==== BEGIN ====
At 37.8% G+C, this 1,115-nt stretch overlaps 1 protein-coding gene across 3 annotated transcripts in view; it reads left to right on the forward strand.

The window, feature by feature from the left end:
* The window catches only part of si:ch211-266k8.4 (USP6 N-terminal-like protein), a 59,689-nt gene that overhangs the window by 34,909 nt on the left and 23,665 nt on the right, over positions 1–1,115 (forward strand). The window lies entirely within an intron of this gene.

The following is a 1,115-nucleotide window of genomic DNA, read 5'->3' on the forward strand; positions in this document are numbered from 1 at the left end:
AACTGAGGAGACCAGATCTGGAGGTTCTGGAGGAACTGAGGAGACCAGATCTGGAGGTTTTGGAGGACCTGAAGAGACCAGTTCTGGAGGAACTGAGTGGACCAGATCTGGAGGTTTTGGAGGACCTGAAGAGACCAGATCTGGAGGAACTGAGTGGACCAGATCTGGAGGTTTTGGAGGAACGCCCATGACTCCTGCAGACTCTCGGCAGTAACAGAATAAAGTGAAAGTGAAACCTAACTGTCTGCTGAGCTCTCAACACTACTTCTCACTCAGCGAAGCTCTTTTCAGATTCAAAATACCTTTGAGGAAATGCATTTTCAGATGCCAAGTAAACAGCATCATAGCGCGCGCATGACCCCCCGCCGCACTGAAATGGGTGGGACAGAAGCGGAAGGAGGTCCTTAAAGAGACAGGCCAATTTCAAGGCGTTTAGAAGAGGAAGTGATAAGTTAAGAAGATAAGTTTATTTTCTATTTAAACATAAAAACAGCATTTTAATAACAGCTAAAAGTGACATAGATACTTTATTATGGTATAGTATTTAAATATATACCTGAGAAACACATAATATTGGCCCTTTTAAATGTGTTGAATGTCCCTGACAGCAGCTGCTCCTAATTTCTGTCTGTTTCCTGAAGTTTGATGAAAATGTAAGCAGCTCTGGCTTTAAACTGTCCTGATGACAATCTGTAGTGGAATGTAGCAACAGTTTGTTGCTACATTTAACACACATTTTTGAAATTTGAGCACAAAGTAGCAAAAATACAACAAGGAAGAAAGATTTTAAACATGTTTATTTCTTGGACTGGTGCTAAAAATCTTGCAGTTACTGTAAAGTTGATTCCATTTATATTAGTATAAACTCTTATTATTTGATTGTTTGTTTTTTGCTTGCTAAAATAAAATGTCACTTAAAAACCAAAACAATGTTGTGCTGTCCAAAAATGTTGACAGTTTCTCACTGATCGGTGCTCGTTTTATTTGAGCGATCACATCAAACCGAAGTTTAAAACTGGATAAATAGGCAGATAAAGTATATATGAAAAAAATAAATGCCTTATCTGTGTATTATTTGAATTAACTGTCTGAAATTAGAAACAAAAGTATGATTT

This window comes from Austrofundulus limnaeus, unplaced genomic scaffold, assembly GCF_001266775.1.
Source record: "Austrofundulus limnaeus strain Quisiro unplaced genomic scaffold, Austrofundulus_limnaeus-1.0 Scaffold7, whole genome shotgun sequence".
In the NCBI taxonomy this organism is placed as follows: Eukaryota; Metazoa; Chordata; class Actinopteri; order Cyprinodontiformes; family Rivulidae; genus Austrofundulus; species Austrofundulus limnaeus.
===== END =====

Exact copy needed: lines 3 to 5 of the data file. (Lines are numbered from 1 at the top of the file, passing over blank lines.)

* The window catches only part of si:ch211-266k8.4 (USP6 N-terminal-like protein), a 59,689-nt gene that overhangs the window by 34,909 nt on the left and 23,665 nt on the right, over positions 1–1,115 (forward strand). The window lies entirely within an intron of this gene.

The following is a 1,115-nucleotide window of genomic DNA, read 5'->3' on the forward strand; positions in this document are numbered from 1 at the left end:
AACTGAGGAGACCAGATCTGGAGGTTCTGGAGGAACTGAGGAGACCAGATCTGGAGGTTTTGGAGGACCTGAAGAGACCAGTTCTGGAGGAACTGAGTGGACCAGATCTGGAGGTTTTGGAGGACCTGAAGAGACCAGATCTGGAGGAACTGAGTGGACCAGATCTGGAGGTTTTGGAGGAACGCCCATGACTCCTGCAGACTCTCGGCAGTAACAGAATAAAGTGAAAGTGAAACCTAACTGTCTGCTGAGCTCTCAACACTACTTCTCACTCAGCGAAGCTCTTTTCAGATTCAAAATACCTTTGAGGAAATGCATTTTCAGATGCCAAGTAAACAGCATCATAGCGCGCGCATGACCCCCCGCCGCACTGAAATGGGTGGGACAGAAGCGGAAGGAGGTCCTTAAAGAGACAGGCCAATTTCAAGGCGTTTAGAAGAGGAAGTGATAAGTTAAGAAGATAAGTTTATTTTCTATTTAAACATAAAAACAGCATTTTAATAACAGCTAAAAGTGACATAGATACTTTATTATGGTATAGTATTTAAATATATACCTGAGAAACACATAATATTGGCCCTTTTAAATGTGTTGAATGTCCCTGACAGCAGCTGCTCCTAATTTCTGTCTGTTTCCTGAAGTTTGATGAAAATGTAAGCAGCTCTGGCTTTAAACTGTCCTGATGACAATCTGTAGTGGAATGTAGCAACAGTTTGTTGCTACATTTAACACACATTTTTGAAATTTGAGCACAAAGTAGCAAAAATACAACAAGGAAGAAAGATTTTAAACATGTTTATTTCTTGGACTGGTGCTAAAAATCTTGCAGTTACTGTAAAGTTGATTCCATTTATATTAGTATAAACTCTTATTATTTGATTGTTTGTTTTTTGCTTGCTAAAATAAAATGTCACTTAAAAACCAAAACAATGTTGTGCTGTCCAAAAATGTTGACAGTTTCTCACTGATCGGTGCTCGTTTTATTTGAGCGATCACATCAAACCGAAGTTTAAAACTGGATAAATAGGCAGATAAAGTATATATGAAAAAAATAAATGCCTTATCTGTGTATTATTTGAATTAACTGTCTGAAATTAGAAACAAAAGTATGATTT